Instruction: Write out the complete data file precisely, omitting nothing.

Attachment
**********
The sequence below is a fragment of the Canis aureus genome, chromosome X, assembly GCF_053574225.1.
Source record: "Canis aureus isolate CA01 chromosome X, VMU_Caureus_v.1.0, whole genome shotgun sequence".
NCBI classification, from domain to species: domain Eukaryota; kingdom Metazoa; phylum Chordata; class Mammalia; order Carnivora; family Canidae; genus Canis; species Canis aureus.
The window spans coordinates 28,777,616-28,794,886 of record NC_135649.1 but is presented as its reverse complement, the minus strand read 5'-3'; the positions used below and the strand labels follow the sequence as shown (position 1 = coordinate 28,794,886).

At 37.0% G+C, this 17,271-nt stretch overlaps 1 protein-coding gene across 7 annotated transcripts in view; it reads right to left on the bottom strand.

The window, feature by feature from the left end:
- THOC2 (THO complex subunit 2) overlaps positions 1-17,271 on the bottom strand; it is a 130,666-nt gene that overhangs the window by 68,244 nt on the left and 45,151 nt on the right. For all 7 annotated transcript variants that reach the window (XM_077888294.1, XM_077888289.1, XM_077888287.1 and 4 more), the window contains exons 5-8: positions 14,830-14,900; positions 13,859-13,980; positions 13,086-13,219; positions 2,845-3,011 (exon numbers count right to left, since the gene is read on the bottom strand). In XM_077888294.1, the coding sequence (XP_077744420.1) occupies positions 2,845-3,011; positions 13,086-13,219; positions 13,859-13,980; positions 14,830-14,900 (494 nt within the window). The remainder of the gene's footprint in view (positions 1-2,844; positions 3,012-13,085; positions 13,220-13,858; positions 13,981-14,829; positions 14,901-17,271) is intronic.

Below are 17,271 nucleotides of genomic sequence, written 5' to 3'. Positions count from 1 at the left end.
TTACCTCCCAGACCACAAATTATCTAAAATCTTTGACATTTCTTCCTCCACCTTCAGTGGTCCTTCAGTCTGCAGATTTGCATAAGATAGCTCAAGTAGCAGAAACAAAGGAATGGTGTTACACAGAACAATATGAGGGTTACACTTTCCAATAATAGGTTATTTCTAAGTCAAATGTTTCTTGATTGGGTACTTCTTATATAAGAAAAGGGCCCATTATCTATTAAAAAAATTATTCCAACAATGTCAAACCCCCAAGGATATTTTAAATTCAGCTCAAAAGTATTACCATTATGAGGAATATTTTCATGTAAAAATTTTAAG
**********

The sequence below is a fragment of the Canis aureus genome, chromosome X, assembly GCF_053574225.1.
Source record: "Canis aureus isolate CA01 chromosome X, VMU_Caureus_v.1.0, whole genome shotgun sequence".
NCBI classification, from domain to species: domain Eukaryota; kingdom Metazoa; phylum Chordata; class Mammalia; order Carnivora; family Canidae; genus Canis; species Canis aureus.
The window spans coordinates 28,777,616-28,794,886 of record NC_135649.1 but is presented as its reverse complement, the minus strand read 5'-3'; the positions used below and the strand labels follow the sequence as shown (position 1 = coordinate 28,794,886).

At 37.0% G+C, this 17,271-nt stretch overlaps 1 protein-coding gene across 7 annotated transcripts in view; it reads right to left on the bottom strand.

The window, feature by feature from the left end:
- THOC2 (THO complex subunit 2) overlaps positions 1-17,271 on the bottom strand; it is a 130,666-nt gene that overhangs the window by 68,244 nt on the left and 45,151 nt on the right. For all 7 annotated transcript variants that reach the window (XM_077888294.1, XM_077888289.1, XM_077888287.1 and 4 more), the window contains exons 5-8: positions 14,830-14,900; positions 13,859-13,980; positions 13,086-13,219; positions 2,845-3,011 (exon numbers count right to left, since the gene is read on the bottom strand). In XM_077888294.1, the coding sequence (XP_077744420.1) occupies positions 2,845-3,011; positions 13,086-13,219; positions 13,859-13,980; positions 14,830-14,900 (494 nt within the window). The remainder of the gene's footprint in view (positions 1-2,844; positions 3,012-13,085; positions 13,220-13,858; positions 13,981-14,829; positions 14,901-17,271) is intronic.

Below are 17,271 nucleotides of genomic sequence, written 5' to 3'. Positions count from 1 at the left end.
TTACCTCCCAGACCACAAATTATCTAAAATCTTTGACATTTCTTCCTCCACCTTCAGTGGTCCTTCAGTCTGCAGATTTGCATAAGATAGCTCAAGTAGCAGAAACAAAGGAATGGTGTTACACAGAACAATATGAGGGTTACACTTTCCAATAATAGGTTATTTCTAAGTCAAATGTTTCTTGATTGGGTACTTCTTATATAAGAAAAGGGCCCATTATCTATTAAAAAAATTATTCCAACAATGTCAAACCCCCAAGGATATTTTAAATTCAGCTCAAAAGTATTACCATTATGAGGAATATTTTCATGTAAAAATTTTAAG